Caryn Hartglass: What do I always say here on the show It’s All About Food – I always say, “You don’t know how good you can feel.” You just don’t know.
Sid Garza-Hillman: That’s right, that’s right.
Caryn Hartglass: You can just feel amazing.
Sid Garza-Hillman: Yeah, and Louis C.K. is this comedian I’ve been quoting recently because he said, “Just recently, I found out that food is supposed to make you feel good.” We don’t even know that the food we’re drawn to is supposed to naturally nourish us and give us energy; it’s not supposed to make us go into a food coma and give us allergies and make us sick.
Caryn Hartglass: We’re such a nutty bunch.
Sid Garza-Hillman: Right, we are a nutty bunch.
Caryn Hartglass: So you have small children, and you feed them plant foods?
Sid Garza-Hillman: 100% And about 90% whole, but 100% plant.
Caryn Hartglass: And how do they respond to all this? Because that’s one of the big complaints parents have – they can’t get their kids to eat, they can’t get their kids to eat well…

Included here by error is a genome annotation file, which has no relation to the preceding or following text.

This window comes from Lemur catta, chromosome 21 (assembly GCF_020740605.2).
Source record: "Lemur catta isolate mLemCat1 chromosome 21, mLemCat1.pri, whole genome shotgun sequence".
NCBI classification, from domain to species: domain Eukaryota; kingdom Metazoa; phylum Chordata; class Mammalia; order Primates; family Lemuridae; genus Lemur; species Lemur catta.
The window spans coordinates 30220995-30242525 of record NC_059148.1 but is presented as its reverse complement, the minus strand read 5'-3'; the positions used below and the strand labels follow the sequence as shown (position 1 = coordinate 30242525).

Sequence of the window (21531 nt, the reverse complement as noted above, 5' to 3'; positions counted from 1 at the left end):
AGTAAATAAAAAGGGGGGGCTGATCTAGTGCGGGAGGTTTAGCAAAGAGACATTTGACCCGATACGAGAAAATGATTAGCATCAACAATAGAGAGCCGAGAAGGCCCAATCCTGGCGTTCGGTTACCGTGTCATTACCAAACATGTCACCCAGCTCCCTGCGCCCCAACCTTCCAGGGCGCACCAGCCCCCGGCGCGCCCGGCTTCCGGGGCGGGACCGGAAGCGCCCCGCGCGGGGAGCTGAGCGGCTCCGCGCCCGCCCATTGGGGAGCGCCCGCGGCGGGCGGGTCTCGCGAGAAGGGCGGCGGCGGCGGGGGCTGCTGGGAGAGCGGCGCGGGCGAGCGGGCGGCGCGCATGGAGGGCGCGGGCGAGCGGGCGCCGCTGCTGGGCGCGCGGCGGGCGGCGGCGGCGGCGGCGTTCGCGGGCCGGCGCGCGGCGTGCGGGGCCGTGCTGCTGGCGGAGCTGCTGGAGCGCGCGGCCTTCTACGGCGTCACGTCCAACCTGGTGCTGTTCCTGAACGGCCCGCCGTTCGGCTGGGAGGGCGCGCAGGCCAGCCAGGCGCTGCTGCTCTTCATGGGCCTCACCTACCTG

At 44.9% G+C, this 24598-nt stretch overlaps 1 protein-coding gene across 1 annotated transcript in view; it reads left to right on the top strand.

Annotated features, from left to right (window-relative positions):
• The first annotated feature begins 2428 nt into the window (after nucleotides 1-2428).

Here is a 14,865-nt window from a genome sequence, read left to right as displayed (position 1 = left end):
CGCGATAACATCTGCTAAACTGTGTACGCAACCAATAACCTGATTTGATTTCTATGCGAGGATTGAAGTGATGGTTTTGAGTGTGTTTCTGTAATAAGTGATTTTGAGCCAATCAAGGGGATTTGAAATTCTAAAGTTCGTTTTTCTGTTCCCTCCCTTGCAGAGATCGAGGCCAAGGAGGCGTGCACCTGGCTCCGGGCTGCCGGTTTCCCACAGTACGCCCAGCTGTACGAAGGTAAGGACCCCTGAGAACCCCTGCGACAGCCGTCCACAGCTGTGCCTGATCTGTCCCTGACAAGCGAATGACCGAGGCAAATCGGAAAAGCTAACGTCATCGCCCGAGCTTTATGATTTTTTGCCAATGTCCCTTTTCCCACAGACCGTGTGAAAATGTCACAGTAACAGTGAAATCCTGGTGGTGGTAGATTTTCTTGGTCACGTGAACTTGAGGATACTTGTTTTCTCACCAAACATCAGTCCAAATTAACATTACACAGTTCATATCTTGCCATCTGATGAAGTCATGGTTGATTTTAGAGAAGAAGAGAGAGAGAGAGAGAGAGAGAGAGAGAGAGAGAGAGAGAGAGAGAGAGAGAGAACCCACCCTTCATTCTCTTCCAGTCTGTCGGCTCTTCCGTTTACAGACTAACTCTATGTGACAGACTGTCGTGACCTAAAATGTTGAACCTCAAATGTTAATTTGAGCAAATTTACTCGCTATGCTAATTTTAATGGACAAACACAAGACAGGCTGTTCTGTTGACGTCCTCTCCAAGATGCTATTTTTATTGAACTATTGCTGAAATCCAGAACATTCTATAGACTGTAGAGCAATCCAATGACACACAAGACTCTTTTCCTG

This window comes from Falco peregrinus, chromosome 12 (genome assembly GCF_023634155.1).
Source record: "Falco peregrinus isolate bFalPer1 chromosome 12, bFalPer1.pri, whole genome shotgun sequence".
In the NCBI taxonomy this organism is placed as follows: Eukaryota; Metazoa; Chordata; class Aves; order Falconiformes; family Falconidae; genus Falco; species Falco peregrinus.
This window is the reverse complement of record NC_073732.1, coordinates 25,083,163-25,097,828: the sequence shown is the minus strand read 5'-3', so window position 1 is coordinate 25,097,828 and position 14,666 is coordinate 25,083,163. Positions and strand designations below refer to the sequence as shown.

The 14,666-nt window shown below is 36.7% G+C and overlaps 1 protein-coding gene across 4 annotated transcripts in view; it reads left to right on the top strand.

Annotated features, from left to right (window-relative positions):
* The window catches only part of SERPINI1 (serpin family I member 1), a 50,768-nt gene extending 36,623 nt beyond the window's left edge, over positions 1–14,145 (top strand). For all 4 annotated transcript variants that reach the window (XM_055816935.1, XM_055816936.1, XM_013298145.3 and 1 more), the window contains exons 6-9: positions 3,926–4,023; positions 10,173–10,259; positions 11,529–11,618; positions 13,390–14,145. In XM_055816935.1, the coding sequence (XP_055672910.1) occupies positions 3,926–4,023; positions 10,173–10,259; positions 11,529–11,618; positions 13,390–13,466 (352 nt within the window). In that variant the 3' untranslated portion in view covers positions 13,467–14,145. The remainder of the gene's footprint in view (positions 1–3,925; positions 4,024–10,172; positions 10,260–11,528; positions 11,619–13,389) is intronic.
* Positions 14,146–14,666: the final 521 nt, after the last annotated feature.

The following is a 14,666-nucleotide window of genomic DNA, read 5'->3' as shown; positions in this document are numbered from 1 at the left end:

Sid Garza-Hillman: What I would say – and I make this argument in the book – as parents, do it for yourself first. Be that example. One of those things is to get the food out of the house – get the bad food out of the house. Period. What kids will do is they will transition just like everybody else. And they may raise a stink for a couple of days, but if you cut a bunch of vegetables and put them on the counter with a good dip, and you walk away and you don’t say, “You’ve gotta eat this!” – I’m speaking from experience here, I understand, I get it, I’ve got three kids, okay? – They will eat it. They will eat the food. Sure, they might miss a meal because they’re gonna rebel against you, but that’s fine. Your job as a parent is to make sure – and this is my opinion – is to make sure that your kids grow up healthy and happy, and you want to provide for them what is best for them. And that means that you should be feeding them really good food. And I always say this to parents, because parents don’t want to draw the line with food – I go, “Do your kids watch TV?” and they say yeah, and I go, “Do you let them watch whatever they want, whenever they want, as much as they want?” and they go, “No, of course not. We always let this watch from this time until this time, and only these shows,” and I go, “Okay, so apply the same constraints to food,” – because that’s the most important thing that you’re doing for their child, feeding their body so that they grow up thinking clearly and acting well and being calm. Food affects that ADD and ADHD and all these other kinds of things. You can do that, apply the same constraints to food. It’s okay, you can do it in a pleasurable way, but first, it’s living the example.